Also known for its motorcycles and other products, Honda is an import success story -- a small company that has had best-selling models in many U.S. vehicle classes. Once a leader in efficiency and other environmental concerns, Honda is suffering an identity crisis as competitors meet or exceed its reputation for mileage, quality and reliability. Though Honda beat Toyota to the U.S. market with a gas-electric hybrid car, the company's simpler technology doesn't provide the dramatic efficiencies seen in hybrids from Toyota's and Ford's various brands. Honda's styling, and that of its Acura luxury division, has come under fire recently as well.
Despite these slips, Honda's well-earned reputation still shows in popular, well-rounded models like the CR-V compact crossover, the Fit subcompact hatchback and the Civic compact sedan and coupe, the latter of which are impressive despite being years into their current generation. The midsize Accord sedan and coupe remain steady sellers, though the new Accord Crosstour wagon struggles to find buyers. The Insight five-seat hatchback hybrid has underperformed in the market, perhaps because its mileage doesn't compare to that of the Toyota Prius or even the Civic Hybrid. A new two-seat hybrid, the CR-Z, offers even lower mileage, confounding shoppers.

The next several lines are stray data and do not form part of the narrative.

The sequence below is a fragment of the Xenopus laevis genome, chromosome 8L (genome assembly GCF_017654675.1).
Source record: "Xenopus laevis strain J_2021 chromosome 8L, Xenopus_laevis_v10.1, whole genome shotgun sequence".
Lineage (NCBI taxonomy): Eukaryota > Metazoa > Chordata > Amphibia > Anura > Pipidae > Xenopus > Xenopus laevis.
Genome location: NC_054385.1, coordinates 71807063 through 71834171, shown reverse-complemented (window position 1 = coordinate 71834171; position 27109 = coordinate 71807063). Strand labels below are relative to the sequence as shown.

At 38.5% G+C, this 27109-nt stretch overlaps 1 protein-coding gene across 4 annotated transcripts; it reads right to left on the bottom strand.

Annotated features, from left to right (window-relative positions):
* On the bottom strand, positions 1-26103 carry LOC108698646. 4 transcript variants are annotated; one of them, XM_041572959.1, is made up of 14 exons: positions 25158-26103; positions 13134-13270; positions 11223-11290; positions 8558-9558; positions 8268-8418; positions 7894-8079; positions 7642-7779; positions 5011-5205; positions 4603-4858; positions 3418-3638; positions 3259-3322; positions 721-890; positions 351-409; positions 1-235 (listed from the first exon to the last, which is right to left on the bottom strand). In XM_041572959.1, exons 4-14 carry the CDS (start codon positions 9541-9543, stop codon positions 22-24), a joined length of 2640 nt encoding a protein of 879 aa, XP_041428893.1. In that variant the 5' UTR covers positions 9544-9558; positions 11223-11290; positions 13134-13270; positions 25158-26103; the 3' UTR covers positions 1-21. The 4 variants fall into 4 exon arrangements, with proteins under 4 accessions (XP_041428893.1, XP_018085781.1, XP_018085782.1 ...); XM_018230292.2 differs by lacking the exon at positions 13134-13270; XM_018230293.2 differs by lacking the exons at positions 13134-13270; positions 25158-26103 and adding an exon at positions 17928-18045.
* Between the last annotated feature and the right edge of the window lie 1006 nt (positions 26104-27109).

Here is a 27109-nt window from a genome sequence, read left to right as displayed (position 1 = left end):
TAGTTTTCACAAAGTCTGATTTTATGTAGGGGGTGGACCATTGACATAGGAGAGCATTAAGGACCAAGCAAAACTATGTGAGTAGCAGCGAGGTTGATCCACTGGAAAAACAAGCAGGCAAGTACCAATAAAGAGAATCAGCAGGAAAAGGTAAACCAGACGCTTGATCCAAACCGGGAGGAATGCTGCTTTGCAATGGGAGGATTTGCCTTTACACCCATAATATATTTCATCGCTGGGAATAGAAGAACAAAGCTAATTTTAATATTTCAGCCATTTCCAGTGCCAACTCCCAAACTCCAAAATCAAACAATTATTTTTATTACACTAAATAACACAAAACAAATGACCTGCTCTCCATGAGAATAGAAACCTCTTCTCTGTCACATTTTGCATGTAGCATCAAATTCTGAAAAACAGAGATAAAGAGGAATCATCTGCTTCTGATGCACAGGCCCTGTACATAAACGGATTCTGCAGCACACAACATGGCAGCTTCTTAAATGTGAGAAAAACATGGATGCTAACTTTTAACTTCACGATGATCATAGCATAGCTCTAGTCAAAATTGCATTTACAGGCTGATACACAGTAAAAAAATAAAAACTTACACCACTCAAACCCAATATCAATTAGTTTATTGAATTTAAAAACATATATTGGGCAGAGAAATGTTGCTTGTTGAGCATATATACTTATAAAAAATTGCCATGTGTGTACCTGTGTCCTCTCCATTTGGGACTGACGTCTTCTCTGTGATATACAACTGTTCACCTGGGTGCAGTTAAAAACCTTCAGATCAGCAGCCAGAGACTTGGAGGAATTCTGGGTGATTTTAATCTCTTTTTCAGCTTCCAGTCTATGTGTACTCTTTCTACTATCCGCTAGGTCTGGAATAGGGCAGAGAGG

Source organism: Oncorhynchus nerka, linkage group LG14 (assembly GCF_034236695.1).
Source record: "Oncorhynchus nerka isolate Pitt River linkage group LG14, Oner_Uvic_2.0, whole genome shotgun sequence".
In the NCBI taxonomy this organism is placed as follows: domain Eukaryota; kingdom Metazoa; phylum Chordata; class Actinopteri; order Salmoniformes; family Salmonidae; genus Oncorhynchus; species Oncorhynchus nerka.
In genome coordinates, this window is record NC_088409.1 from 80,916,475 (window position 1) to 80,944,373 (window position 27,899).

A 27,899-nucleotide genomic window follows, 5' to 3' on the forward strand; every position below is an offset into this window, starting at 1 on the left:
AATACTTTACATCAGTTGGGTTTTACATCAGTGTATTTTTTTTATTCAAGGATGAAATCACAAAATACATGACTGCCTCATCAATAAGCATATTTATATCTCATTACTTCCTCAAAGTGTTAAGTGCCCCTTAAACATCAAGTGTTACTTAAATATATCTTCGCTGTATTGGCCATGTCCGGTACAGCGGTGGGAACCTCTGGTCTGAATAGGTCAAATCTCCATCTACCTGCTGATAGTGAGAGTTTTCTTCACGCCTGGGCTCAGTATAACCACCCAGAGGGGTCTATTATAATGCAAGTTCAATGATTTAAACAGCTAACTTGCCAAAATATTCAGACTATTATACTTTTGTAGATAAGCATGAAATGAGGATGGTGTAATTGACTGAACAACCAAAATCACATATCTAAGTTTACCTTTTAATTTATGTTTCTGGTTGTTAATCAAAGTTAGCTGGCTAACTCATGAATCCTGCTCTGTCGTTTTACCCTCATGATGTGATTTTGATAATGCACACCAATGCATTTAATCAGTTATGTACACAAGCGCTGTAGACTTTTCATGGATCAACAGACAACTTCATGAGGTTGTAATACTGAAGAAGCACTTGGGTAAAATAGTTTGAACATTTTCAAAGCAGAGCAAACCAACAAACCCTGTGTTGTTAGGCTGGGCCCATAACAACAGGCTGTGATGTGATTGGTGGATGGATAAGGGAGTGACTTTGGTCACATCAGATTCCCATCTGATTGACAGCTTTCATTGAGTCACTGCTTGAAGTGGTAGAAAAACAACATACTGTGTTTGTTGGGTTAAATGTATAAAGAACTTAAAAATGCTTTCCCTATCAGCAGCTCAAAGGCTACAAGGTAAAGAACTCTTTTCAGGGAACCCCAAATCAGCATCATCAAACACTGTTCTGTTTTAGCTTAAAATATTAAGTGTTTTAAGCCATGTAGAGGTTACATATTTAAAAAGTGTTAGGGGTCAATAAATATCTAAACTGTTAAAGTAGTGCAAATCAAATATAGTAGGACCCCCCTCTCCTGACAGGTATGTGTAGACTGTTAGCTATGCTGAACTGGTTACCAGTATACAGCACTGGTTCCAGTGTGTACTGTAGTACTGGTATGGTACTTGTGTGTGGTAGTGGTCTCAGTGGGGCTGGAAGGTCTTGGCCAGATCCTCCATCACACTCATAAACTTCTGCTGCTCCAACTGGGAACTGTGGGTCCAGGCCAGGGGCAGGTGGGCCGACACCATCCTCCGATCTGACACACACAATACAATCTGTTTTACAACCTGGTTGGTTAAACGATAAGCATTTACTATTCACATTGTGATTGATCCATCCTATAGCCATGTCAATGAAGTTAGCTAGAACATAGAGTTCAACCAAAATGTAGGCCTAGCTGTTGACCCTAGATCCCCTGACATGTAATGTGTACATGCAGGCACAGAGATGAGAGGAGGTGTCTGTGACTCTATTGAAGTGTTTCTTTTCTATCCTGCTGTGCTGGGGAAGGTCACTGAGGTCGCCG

Honda's larger vehicles include the unique Element SUV and the mid/full-size Pilot crossover, which seats eight in three rows. Though it was one of the first crossovers of its type, the Pilot has seen its quality slip. The Odyssey minivan remains a strong competitor in a shrinking field. Although it never caught on as hoped, the clever Ridgeline pickup truck soldiers on.
Headquartered in Tokyo, Honda Motor Co. remains one of very few independent, unaffiliated automakers.